Some doctors have called PDT “elegant” because of its minimal side effects.
Photodynamic therapy (PDT) is an anti-cancer treatment that uses light energy with a light-sensitive drug to kill cancer cells. Some doctors have called it “elegant” because of its low toxicity and minimal side effects.
The process was discovered more than 100 years ago by a medical student in Germany and was first used to effectively treat skin cancers. Since then, Roswell Park Comprehensive Cancer Center has been instrumental in the modernization of PDT for treating other forms of cancer — most recently as a part of the therapy for pleural mesothelioma, a rare but aggressive form of lung cancer.
“Roswell Park is recognized as a world leader in PDT technology thanks in part to the late Dr. Thomas Dougherty, a brilliant research scientist who joined the Department of Experimental Biology here in the 1970s,” says Gal Shafirstein, DSc, MSc, BSc, Professor of Oncology and Director of PDT Clinical Research at Roswell Park.
Dr. Dougherty was celebrated as the "Father of Photodynamic Therapy." His novel contributions to the development of the light-sensitizing drug porfimer sodium led to the U.S. Food and Drug Administration approving its use in 1995 under the brand name Photofrin® for treating certain kinds of esophageal cancer. In 1998 the FDA approved porfimer sodium as part of a PDT therapy for early-stage non-small cell lung cancer.
“The first-generation light-sensitizing drug developed by Dr. Dougherty at Roswell Park met all the checkpoints for PDT success: it was non-toxic until activated, concentrated well in a tumor and, to a lesser degree, cleared normal tissue and was safely eliminated from the patient. Using this agent in PDT offered a safe treatment that can be added to standard-of-care therapies to improve treatment outcomes as reported in many clinical studies,” says Dr. Shafirstein.
“Photofrin is currently the only light-sensitizing drug approved for PDT use in the U.S. Clinical trials have shown that when used in multimodal combination with other treatments such as surgery and chemotherapy, PDT has the potential to improve the life expectancy of patients with pleural mesothelioma.”
How does PDT work?
Photodynamic therapy is most effective in treating mesothelioma that has not spread from the lungs to other parts of the body. Because it only works on areas of the body where light can reach, such as just below the skin or along the lining of internal organs, it is administered during surgery, when the chest cavity has been entered.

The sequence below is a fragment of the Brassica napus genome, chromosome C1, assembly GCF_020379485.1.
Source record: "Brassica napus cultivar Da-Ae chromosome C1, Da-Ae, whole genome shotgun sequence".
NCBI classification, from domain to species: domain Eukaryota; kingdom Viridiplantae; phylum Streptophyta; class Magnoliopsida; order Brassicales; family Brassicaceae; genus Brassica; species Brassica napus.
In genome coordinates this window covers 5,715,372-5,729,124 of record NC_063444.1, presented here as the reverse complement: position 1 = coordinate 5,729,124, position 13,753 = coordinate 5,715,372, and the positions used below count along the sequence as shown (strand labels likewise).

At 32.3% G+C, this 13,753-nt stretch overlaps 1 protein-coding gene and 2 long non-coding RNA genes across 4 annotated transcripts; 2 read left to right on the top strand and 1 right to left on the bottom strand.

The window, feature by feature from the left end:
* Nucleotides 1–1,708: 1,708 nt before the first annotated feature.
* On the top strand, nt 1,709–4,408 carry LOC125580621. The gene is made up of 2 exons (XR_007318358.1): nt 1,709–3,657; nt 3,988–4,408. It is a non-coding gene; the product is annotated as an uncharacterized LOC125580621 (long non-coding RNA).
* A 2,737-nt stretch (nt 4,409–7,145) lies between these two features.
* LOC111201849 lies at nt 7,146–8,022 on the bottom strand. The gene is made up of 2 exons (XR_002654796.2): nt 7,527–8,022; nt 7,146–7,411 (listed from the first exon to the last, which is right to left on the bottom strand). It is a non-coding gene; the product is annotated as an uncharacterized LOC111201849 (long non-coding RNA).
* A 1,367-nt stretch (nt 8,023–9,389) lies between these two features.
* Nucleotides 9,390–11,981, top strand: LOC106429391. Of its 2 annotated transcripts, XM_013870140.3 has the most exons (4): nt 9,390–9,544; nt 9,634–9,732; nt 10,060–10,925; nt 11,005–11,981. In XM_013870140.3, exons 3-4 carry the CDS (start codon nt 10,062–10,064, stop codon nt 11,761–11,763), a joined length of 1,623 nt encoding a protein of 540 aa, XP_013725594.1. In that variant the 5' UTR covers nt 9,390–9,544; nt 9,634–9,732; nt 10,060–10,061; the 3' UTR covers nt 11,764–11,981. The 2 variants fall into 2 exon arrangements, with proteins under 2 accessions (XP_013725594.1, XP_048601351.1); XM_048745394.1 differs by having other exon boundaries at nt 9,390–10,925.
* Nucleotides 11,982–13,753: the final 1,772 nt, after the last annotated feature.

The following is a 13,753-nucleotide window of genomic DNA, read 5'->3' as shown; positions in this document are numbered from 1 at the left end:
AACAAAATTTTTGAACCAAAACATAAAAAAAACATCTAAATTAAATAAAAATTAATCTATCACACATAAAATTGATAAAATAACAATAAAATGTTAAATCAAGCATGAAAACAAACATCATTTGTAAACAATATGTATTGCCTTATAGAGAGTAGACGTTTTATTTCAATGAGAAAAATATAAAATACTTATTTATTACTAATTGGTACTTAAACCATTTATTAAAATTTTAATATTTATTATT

Before surgery, the patient is intravenously given the photosensitizing drug Photofrin, which is absorbed by both healthy and cancerous cells. The drug eventually leaves most of the healthy cells, but stays in the cancerous mesothelioma cells until it is triggered by a light source to destroy them. During surgery, after tumors are removed, the light is applied by laser beam to kill any remaining mesothelioma cells. This use of PDT is called intra-operative PDT,
“The light used to activate the drug must be at a specific wavelength and color. Once activated, the Photofrin produces a reactive oxygen that prompts individual cancer cells to die. It may also kill the cancer cells by damaging tumor blood vessels and cutting off the supply of nutrients and reducing the chance that cells left behind will grow,” explains Dr. Shafirstein.
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PDT side effects are more tolerable than other treatments
The most common side effect of PDT is photosensitivity, which happens when some of the light-sensitive drug stays in healthy cells and interacts with bright sunlight. This may cause one or more of the following symptoms:
- Sensitivity of the skin and eyes
- Swollen skin
- Sunburned or blistered skin
While patients should try to avoid direct sunlight, exposure to small amounts of ambient indoor light can speed up the recovery process, which usually lasts at least 30 says. Nausea and vomiting may also occur as a PDT side effect, but much less severely than with chemotherapy or radiation treatment.
“Photofrin is unique in that it’s a complex drug made from about 50 other drug sources. This allows it to stay in any cancer cells and solid tumors of different origins better than many immunotherapy drugs which target a specific cell mechanism,” Dr. Shafirstein says.
Moving PDT into the future
Roswell Park Comprehensive Cancer Center currently is part of an ongoing clinical study to determine the efficacy of an optical surface applicator (OSA), a handheld light source with the potential to improve accuracy and reduce the treatment time of intra-operative PDT for malignant pleural mesothelioma and non-small cell lung cancer. Developed by Dr. Shafirstein in collaboration with Sai Yendamuri, MD, FACS, FCCP, Professor of Oncology and Chair of Thoracic Surgery at Roswell Park, the device was patented by Roswell Park and has been licensed for commercial use by Lumeda, Inc.
“Investigations are ongoing into further advancements of intra-operative PDT for treating different forms of mesothelioma, and ways to make it more ‘user-friendly’ for use in combination with immunotherapy,” Dr. Shafirstein says.